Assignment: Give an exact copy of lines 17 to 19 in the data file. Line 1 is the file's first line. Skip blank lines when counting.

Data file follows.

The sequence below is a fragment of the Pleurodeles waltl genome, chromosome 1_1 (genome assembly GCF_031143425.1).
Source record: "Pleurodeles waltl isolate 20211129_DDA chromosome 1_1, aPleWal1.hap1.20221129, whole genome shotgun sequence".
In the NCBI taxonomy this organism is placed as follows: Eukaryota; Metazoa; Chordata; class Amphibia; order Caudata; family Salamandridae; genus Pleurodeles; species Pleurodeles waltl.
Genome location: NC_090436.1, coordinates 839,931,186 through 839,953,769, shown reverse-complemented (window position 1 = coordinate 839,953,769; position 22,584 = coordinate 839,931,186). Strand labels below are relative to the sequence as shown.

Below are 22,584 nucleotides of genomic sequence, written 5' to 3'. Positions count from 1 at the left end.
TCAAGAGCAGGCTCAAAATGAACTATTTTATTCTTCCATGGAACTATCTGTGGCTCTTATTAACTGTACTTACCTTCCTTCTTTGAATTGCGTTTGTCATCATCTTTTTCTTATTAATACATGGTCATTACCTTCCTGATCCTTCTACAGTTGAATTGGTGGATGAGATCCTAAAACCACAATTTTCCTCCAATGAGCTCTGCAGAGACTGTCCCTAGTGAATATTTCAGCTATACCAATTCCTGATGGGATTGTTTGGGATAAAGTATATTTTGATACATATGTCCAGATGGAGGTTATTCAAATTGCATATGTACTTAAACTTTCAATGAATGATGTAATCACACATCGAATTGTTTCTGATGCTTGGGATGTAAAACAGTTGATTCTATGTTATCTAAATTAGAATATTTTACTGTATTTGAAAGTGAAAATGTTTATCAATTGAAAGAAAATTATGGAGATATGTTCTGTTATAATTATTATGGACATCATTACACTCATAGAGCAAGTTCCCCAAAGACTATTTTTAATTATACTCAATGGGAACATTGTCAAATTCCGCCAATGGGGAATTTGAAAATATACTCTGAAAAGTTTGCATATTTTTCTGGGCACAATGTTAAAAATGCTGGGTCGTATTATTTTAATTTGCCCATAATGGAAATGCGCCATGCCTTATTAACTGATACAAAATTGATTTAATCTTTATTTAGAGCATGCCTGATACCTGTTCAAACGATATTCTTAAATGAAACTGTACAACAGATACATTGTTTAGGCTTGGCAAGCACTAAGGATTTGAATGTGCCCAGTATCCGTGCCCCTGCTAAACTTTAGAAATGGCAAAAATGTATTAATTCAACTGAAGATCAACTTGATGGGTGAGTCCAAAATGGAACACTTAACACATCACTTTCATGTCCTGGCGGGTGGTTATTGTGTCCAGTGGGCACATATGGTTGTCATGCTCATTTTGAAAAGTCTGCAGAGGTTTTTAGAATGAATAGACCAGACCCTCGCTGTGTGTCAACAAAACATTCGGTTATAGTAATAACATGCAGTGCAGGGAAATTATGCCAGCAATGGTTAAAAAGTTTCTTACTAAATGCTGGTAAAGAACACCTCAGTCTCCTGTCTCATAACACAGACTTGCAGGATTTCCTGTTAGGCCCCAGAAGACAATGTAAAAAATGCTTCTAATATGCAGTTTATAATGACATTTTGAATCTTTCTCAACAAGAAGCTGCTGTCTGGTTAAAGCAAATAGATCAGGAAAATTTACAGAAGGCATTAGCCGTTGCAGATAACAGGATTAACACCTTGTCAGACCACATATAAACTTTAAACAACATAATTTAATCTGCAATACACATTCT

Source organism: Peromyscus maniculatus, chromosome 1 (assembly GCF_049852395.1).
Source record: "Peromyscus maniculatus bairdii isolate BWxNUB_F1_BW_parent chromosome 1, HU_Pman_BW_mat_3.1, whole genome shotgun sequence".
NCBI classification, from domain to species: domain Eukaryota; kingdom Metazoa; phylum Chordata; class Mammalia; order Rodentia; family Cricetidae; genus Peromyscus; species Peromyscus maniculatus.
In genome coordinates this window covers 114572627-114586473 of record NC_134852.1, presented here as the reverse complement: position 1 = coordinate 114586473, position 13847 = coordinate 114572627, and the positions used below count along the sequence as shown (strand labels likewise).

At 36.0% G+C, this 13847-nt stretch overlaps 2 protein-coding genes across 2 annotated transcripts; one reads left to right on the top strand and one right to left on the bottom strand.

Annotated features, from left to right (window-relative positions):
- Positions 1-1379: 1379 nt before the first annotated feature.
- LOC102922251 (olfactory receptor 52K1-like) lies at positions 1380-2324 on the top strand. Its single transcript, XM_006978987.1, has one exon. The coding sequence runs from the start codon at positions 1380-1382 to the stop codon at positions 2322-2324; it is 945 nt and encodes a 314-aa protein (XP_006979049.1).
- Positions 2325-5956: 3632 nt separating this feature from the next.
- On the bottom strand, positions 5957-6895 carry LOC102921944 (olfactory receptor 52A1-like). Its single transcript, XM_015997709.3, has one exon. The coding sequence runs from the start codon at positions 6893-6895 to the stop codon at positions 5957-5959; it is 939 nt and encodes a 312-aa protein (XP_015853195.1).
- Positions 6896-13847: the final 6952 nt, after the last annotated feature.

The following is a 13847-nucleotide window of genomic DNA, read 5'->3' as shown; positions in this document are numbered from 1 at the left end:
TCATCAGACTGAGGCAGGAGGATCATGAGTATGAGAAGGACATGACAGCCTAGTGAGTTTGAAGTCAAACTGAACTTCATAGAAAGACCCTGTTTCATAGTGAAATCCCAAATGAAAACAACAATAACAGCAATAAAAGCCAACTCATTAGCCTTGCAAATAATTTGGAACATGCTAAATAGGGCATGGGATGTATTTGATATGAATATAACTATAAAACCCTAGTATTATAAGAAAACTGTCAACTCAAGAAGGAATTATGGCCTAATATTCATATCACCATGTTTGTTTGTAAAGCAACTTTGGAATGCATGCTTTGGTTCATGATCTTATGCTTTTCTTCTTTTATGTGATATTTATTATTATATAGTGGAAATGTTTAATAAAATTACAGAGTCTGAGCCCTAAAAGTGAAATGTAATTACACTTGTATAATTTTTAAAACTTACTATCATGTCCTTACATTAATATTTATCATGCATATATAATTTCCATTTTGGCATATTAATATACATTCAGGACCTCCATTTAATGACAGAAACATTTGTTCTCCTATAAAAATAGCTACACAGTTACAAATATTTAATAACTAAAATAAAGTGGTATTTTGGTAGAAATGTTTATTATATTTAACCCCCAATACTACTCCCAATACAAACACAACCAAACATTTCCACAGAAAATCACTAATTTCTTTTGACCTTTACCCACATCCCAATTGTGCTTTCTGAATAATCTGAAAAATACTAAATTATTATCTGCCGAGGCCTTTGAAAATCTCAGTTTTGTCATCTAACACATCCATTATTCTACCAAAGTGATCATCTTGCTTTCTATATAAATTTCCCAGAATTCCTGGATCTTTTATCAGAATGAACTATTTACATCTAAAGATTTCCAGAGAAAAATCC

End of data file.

- Positions 6896-13847: the final 6952 nt, after the last annotated feature.

The following is a 13847-nucleotide window of genomic DNA, read 5'->3' as shown; positions in this document are numbered from 1 at the left end:
TCATCAGACTGAGGCAGGAGGATCATGAGTATGAGAAGGACATGACAGCCTAGTGAGTTTGAAGTCAAACTGAACTTCATAGAAAGACCCTGTTTCATAGTGAAATCCCAAATGAAAACAACAATAACAGCAATAAAAGCCAACTCATTAGCCTTGCAAATAATTTGGAACATGCTAAATAGGGCATGGGATGTATTTGATATGAATATAACTATAAAACCCTAGTATTATAAGAAAACTGTCAACTCAAGAAGGAATTATGGCCTAATATTCATATCACCATGTTTGTTTGTAAAGCAACTTTGGAATGCATGCTTTGGTTCATGATCTTATGCTTTTCTTCTTTTATGTGATATTTATTATTATATAGTGGAAATGTTTAATAAAATTACAGAGTCTGAGCCCTAAAAGTGAAATGTAATTACACTTGTATAATTTTTAAAACTTACTATCATGTCCTTACATTAATATTTATCATGCATATATAATTTCCATTTTGGCATATTAATATACATTCAGGACCTCCATTTAATGACAGAAACATTTGTTCTCCTATAAAAATAGCTACACAGTTACAAATATTTAATAACTAAAATAAAGTGGTATTTTGGTAGAAATGTTTATTATATTTAACCCCCAATACTACTCCCAATACAAACACAACCAAACATTTCCACAGAAAATCACTAATTTCTTTTGACCTTTACCCACATCCCAATTGTGCTTTCTGAATAATCTGAAAAATACTAAATTATTATCTGCCGAGGCCTTTGAAAATCTCAGTTTTGTCATCTAACACATCCATTATTCTACCAAAGTGATCATCTTGCTTTCTATATAAATTTCCCAGAATTCCTGGATCTTTTATCAGAATGAACTATTTACATCTAAAGATTTCCAGAGAAAAATCC